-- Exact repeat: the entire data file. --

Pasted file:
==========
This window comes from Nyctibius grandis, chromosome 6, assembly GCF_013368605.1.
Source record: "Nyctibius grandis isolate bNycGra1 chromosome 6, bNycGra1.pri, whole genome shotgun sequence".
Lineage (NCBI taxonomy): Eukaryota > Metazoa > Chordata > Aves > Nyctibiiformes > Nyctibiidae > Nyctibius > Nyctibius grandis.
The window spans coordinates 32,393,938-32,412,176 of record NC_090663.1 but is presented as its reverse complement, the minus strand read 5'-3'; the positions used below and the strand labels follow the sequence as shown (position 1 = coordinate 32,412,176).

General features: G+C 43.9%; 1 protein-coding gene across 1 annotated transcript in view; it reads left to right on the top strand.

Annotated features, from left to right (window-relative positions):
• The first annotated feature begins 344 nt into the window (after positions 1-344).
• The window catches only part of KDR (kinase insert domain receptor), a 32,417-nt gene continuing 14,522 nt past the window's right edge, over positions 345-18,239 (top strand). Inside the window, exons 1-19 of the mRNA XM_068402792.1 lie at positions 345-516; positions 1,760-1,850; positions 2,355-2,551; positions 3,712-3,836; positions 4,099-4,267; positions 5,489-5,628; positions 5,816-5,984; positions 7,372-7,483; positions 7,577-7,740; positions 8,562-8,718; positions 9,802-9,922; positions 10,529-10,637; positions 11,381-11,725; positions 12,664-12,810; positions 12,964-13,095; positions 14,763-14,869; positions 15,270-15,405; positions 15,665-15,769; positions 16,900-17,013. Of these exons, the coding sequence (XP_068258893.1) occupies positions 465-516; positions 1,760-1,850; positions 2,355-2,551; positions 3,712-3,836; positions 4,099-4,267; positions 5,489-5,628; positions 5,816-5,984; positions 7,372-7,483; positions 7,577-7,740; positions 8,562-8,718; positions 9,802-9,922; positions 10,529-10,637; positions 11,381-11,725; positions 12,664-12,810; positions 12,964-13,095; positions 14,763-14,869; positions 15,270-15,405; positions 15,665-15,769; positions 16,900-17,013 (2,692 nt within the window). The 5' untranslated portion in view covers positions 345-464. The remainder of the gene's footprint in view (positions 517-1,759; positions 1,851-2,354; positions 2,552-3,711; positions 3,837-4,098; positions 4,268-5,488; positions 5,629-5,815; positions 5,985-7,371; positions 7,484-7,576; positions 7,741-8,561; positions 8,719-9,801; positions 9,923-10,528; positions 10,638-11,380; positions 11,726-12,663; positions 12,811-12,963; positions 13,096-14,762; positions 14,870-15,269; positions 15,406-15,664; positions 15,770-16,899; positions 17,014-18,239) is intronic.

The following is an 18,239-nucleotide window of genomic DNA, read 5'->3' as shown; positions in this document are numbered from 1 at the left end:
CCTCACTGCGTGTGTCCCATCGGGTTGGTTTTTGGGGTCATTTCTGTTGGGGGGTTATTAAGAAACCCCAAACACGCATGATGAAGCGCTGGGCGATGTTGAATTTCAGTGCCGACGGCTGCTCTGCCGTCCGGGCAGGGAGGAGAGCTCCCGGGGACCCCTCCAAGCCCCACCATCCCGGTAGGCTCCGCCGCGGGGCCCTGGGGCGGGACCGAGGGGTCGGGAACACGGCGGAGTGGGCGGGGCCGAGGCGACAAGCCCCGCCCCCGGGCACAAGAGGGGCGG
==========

This window comes from Nyctibius grandis, chromosome 6, assembly GCF_013368605.1.
Source record: "Nyctibius grandis isolate bNycGra1 chromosome 6, bNycGra1.pri, whole genome shotgun sequence".
Lineage (NCBI taxonomy): Eukaryota > Metazoa > Chordata > Aves > Nyctibiiformes > Nyctibiidae > Nyctibius > Nyctibius grandis.
The window spans coordinates 32,393,938-32,412,176 of record NC_090663.1 but is presented as its reverse complement, the minus strand read 5'-3'; the positions used below and the strand labels follow the sequence as shown (position 1 = coordinate 32,412,176).

General features: G+C 43.9%; 1 protein-coding gene across 1 annotated transcript in view; it reads left to right on the top strand.

Annotated features, from left to right (window-relative positions):
• The first annotated feature begins 344 nt into the window (after positions 1-344).
• The window catches only part of KDR (kinase insert domain receptor), a 32,417-nt gene continuing 14,522 nt past the window's right edge, over positions 345-18,239 (top strand). Inside the window, exons 1-19 of the mRNA XM_068402792.1 lie at positions 345-516; positions 1,760-1,850; positions 2,355-2,551; positions 3,712-3,836; positions 4,099-4,267; positions 5,489-5,628; positions 5,816-5,984; positions 7,372-7,483; positions 7,577-7,740; positions 8,562-8,718; positions 9,802-9,922; positions 10,529-10,637; positions 11,381-11,725; positions 12,664-12,810; positions 12,964-13,095; positions 14,763-14,869; positions 15,270-15,405; positions 15,665-15,769; positions 16,900-17,013. Of these exons, the coding sequence (XP_068258893.1) occupies positions 465-516; positions 1,760-1,850; positions 2,355-2,551; positions 3,712-3,836; positions 4,099-4,267; positions 5,489-5,628; positions 5,816-5,984; positions 7,372-7,483; positions 7,577-7,740; positions 8,562-8,718; positions 9,802-9,922; positions 10,529-10,637; positions 11,381-11,725; positions 12,664-12,810; positions 12,964-13,095; positions 14,763-14,869; positions 15,270-15,405; positions 15,665-15,769; positions 16,900-17,013 (2,692 nt within the window). The 5' untranslated portion in view covers positions 345-464. The remainder of the gene's footprint in view (positions 517-1,759; positions 1,851-2,354; positions 2,552-3,711; positions 3,837-4,098; positions 4,268-5,488; positions 5,629-5,815; positions 5,985-7,371; positions 7,484-7,576; positions 7,741-8,561; positions 8,719-9,801; positions 9,923-10,528; positions 10,638-11,380; positions 11,726-12,663; positions 12,811-12,963; positions 13,096-14,762; positions 14,870-15,269; positions 15,406-15,664; positions 15,770-16,899; positions 17,014-18,239) is intronic.

The following is an 18,239-nucleotide window of genomic DNA, read 5'->3' as shown; positions in this document are numbered from 1 at the left end:
CCTCACTGCGTGTGTCCCATCGGGTTGGTTTTTGGGGTCATTTCTGTTGGGGGGTTATTAAGAAACCCCAAACACGCATGATGAAGCGCTGGGCGATGTTGAATTTCAGTGCCGACGGCTGCTCTGCCGTCCGGGCAGGGAGGAGAGCTCCCGGGGACCCCTCCAAGCCCCACCATCCCGGTAGGCTCCGCCGCGGGGCCCTGGGGCGGGACCGAGGGGTCGGGAACACGGCGGAGTGGGCGGGGCCGAGGCGACAAGCCCCGCCCCCGGGCACAAGAGGGGCGG